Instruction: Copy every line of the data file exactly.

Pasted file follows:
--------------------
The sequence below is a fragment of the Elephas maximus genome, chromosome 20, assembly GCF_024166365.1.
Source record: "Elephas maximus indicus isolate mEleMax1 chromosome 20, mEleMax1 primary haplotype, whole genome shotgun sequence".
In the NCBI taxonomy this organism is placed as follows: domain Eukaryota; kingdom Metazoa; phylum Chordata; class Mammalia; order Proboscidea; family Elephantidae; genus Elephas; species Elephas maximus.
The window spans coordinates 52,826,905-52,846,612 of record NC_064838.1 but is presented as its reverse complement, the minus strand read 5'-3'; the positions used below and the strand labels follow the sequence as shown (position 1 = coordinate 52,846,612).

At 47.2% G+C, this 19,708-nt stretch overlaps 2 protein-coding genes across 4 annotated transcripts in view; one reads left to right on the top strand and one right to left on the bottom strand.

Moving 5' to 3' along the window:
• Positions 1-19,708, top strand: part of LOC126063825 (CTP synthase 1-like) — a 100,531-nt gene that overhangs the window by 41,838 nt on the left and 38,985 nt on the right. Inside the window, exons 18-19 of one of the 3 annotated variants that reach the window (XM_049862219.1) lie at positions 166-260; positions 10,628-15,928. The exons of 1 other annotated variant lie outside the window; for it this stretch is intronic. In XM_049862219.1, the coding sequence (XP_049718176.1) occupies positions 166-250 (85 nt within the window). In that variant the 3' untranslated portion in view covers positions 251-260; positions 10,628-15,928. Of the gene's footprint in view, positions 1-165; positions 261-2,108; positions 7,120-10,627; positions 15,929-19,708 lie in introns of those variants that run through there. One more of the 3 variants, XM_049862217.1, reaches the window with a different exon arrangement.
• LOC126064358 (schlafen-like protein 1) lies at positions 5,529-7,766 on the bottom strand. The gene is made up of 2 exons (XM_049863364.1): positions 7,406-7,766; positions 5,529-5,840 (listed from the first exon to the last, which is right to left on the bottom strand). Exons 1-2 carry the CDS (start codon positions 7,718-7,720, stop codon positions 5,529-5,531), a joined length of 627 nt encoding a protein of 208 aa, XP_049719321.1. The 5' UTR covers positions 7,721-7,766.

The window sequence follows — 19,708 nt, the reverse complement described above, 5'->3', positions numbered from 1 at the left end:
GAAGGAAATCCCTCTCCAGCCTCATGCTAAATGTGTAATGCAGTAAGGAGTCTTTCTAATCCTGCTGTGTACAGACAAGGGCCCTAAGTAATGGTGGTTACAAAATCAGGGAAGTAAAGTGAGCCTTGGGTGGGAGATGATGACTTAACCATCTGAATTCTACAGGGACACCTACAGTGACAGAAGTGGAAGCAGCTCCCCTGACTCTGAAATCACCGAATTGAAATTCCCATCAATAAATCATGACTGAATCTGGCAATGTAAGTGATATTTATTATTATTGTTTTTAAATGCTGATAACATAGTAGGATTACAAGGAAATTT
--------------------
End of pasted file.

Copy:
The sequence below is a fragment of the Elephas maximus genome, chromosome 20, assembly GCF_024166365.1.
Source record: "Elephas maximus indicus isolate mEleMax1 chromosome 20, mEleMax1 primary haplotype, whole genome shotgun sequence".
In the NCBI taxonomy this organism is placed as follows: domain Eukaryota; kingdom Metazoa; phylum Chordata; class Mammalia; order Proboscidea; family Elephantidae; genus Elephas; species Elephas maximus.
The window spans coordinates 52,826,905-52,846,612 of record NC_064838.1 but is presented as its reverse complement, the minus strand read 5'-3'; the positions used below and the strand labels follow the sequence as shown (position 1 = coordinate 52,846,612).

At 47.2% G+C, this 19,708-nt stretch overlaps 2 protein-coding genes across 4 annotated transcripts in view; one reads left to right on the top strand and one right to left on the bottom strand.

Moving 5' to 3' along the window:
• Positions 1-19,708, top strand: part of LOC126063825 (CTP synthase 1-like) — a 100,531-nt gene that overhangs the window by 41,838 nt on the left and 38,985 nt on the right. Inside the window, exons 18-19 of one of the 3 annotated variants that reach the window (XM_049862219.1) lie at positions 166-260; positions 10,628-15,928. The exons of 1 other annotated variant lie outside the window; for it this stretch is intronic. In XM_049862219.1, the coding sequence (XP_049718176.1) occupies positions 166-250 (85 nt within the window). In that variant the 3' untranslated portion in view covers positions 251-260; positions 10,628-15,928. Of the gene's footprint in view, positions 1-165; positions 261-2,108; positions 7,120-10,627; positions 15,929-19,708 lie in introns of those variants that run through there. One more of the 3 variants, XM_049862217.1, reaches the window with a different exon arrangement.
• LOC126064358 (schlafen-like protein 1) lies at positions 5,529-7,766 on the bottom strand. The gene is made up of 2 exons (XM_049863364.1): positions 7,406-7,766; positions 5,529-5,840 (listed from the first exon to the last, which is right to left on the bottom strand). Exons 1-2 carry the CDS (start codon positions 7,718-7,720, stop codon positions 5,529-5,531), a joined length of 627 nt encoding a protein of 208 aa, XP_049719321.1. The 5' UTR covers positions 7,721-7,766.

The window sequence follows — 19,708 nt, the reverse complement described above, 5'->3', positions numbered from 1 at the left end:
GAAGGAAATCCCTCTCCAGCCTCATGCTAAATGTGTAATGCAGTAAGGAGTCTTTCTAATCCTGCTGTGTACAGACAAGGGCCCTAAGTAATGGTGGTTACAAAATCAGGGAAGTAAAGTGAGCCTTGGGTGGGAGATGATGACTTAACCATCTGAATTCTACAGGGACACCTACAGTGACAGAAGTGGAAGCAGCTCCCCTGACTCTGAAATCACCGAATTGAAATTCCCATCAATAAATCATGACTGAATCTGGCAATGTAAGTGATATTTATTATTATTGTTTTTAAATGCTGATAACATAGTAGGATTACAAGGAAATTT